“ demurrer.” But doing this does not detract from the earnestness and cordiality with which we recommend this number of the “British Quarterly."




The Desert and the Holy Land. By ALEX

ANDER WALLACE, D.D., Author of “The
Bible and Working People,” &c. Edin-

burgh : W. Oliphant and Co.
If any of our readers should desire a cheap
and easy tour through Palestine and the
Land of the Pharaohs, in the company of
an intelligent, fluent, and well-informed
fellow-traveller, they cannot do better
than purchase and read the volume now
before us.

Without perplexing them with learned and elaborate discussions respecting disputed rites, ethnological problems, or prophetical and millennial questions, Dr. Wallace will conduct them amid the hoary remains of Egypt, the rugged grandeur and memorable scenes of Sinai and the Wilderness, the magnificence of Lebanon and Damascus, the hallowed places around the Jordan and the Dead Sea, the eloquent memories of Nazareth and the Sea of Galilee, and the ruined and mouldering glories of Jerusalem. And, after such a tour, we feel assured our readers will be ready to express warmest gratitude to their genial and intelligent guide. Record of Noble Lives. By W. H. DAVEN

PORT ADAMS. London and Edinburgh:

T. Nelson and Sons.
The noble lives recorded in this volume
are those of Sir Philip Sidney, Lord
Bacon, Admiral Blake, General Monk,

William Penn, and the Australian Ex. plorers, Burke and Wills. The principle of the selection is not very obvious ; but the author professes to illustrate the various aspects of English character: its chivalrousness in Sir Philip Sidney ; its sagacity and adherence to fact in Lord Bacon; its puritan reign in Robert Blake; its steadfast observance of law and order in George Monk; its philanthropy and disdain of show in William Penn; and its interesting enterprise in Burke anà Wills. There are several points on which we should dissent from Mr. Adams' es. timates of character. But we can recommend his book very heartily as bracing and stimulating, and one of a class from which young readers get their most vivid and tenacious impressions of history.

Bible Class Studies. By JESSIE COOMBS.

London: Jackson, Walford, & Hodder. We have enjoyed this book much. Breadth of culture and sympathy, and warmth of piety, are not always associated as they are here. The author has brought to her study of Scripture a refined taste, and has expressed her thoughts with a vigour, and freshness, and earrestness, which will ensure for them a grateful response in sympathetic minds, and will make an impression even on minds in very partial sympathy with her own.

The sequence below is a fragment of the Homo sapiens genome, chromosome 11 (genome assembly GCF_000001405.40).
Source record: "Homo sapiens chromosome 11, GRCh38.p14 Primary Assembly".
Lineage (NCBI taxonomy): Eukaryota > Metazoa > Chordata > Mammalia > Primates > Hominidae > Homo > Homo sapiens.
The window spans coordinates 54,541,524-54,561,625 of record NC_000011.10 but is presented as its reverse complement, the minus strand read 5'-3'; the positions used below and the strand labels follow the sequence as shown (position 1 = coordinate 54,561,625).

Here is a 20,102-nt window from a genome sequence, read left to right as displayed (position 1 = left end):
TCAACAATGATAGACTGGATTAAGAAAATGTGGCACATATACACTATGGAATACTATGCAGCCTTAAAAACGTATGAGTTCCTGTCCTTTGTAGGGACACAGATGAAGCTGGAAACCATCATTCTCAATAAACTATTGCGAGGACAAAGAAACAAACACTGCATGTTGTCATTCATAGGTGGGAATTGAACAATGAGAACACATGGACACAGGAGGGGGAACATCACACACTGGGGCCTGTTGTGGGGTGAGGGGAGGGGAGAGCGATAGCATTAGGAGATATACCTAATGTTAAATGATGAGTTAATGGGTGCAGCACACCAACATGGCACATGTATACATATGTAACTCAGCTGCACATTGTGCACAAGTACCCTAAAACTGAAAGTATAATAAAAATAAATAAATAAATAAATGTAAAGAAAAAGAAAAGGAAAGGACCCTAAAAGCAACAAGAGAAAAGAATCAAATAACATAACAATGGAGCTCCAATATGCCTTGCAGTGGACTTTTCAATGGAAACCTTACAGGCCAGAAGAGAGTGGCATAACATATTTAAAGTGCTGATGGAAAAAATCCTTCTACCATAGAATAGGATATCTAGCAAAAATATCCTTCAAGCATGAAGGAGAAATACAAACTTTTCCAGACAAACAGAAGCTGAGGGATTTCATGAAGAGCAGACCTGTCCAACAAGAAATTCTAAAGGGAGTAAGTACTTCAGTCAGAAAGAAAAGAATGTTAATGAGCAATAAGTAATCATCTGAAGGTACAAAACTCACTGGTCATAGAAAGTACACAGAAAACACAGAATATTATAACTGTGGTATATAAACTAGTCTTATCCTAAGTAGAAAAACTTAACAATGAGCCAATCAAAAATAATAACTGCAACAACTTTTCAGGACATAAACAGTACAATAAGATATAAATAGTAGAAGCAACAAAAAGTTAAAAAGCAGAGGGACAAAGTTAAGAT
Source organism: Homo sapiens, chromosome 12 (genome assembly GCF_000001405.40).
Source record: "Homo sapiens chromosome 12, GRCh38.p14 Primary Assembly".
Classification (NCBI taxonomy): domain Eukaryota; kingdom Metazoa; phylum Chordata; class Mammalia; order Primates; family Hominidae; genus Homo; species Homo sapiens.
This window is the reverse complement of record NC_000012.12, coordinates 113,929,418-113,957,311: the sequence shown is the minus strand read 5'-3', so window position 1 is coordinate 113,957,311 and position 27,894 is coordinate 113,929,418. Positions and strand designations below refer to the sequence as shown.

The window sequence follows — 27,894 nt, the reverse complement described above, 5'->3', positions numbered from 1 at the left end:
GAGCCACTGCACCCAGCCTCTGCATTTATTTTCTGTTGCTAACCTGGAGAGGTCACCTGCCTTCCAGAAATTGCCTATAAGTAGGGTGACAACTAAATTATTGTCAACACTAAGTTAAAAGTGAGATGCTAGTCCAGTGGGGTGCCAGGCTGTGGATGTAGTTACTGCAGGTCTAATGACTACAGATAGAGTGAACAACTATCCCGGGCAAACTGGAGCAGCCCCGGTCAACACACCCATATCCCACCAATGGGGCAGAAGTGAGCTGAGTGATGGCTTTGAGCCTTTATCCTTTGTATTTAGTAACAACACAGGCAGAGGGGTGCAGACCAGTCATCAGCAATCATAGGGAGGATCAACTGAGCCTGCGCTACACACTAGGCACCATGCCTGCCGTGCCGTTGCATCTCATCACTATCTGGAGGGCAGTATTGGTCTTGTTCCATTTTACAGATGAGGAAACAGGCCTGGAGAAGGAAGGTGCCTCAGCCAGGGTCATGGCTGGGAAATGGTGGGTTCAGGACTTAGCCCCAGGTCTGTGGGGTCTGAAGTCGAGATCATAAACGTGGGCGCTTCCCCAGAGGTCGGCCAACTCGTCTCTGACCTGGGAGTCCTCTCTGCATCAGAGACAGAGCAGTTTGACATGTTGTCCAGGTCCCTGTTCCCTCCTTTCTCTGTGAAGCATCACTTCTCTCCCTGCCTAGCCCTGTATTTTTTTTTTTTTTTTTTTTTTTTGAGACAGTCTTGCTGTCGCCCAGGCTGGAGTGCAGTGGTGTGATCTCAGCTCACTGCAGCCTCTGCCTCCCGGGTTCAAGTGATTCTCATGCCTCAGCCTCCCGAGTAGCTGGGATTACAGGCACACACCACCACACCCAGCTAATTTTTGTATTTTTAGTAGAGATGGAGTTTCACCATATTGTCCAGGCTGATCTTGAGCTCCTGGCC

March-April [To prevent mistakes and delay, all communications for the Register should be addressed to the Editor, 2, Ivy Lane, Paternoster Row, E.C., and marked on the envelope “For Congregational Register.”] ASSOCIATION MEETINGS.

(Pastor, Rev. T. Perfect.) Revs. H. Allon March 10.-Nottinghamshire Congre

and J. Kennedy, M.A., preached on the gational Union, at Nottingham. President,

occasion. Rev. C. Clemance, B.A. Topic of discus- April 7.-Iron Chapel, Kemp Town, sion was,“The London Missionary Society,

Brighton. Sermons by Rev. Dr. Ferand how to make the County Auxiliary guson. more effective.”

CHAPEL FOUNDATION LAID. March 17.-Warwickshire Congrega

March 18.-Boston, Red Lion Street. tional Union. Chairman, Rev. M. Macfie,

(Pastor, Rev. J. Shaw), by Benjamin Scott, F.R.G.S. Speakers, Revs. G. B. Johnson,

J. M. Blackie, LL.B., and W.F. Callaway.
March 18.-Hull and East Riding Asso-

SCHOOL ROOM AND LECTURE HALL OPENED. ciation, at Hull. W. Irving, Esq., in the March 25.-Grafton Square, Clapham. Chair. Discussion, on “The best method

(Pastor, Rev. J. G. Rogers, B.A.) Revs. of bringing Gospel Truth to bear upon the S. Martin and Dr. Raleigh preached on Working Classes of our Land," was opened the occasion. by Rev. H. Ollerenshaw.


G. W. Hickson, of Western College, to March 31.-Canning Town, Plaistow.


13 years.

J. Constance, of Bristol Institute, to Massie, H.H.Carlisle, LL.B.,H. Sims,and Dr. South Molton.

Ferguson, severally engaged in the service. W. E. Darling, of New College, to Stock, March 31.-Rev. T. Chapman, Buckby. near Chelmsford.

Addresses by Revs. T. G. Rose, T. Arnold, W. Elliott, of London Congregational T. Adams, B. W. Evans, T. E. Noyes, T. Association, to Barkway, Herts.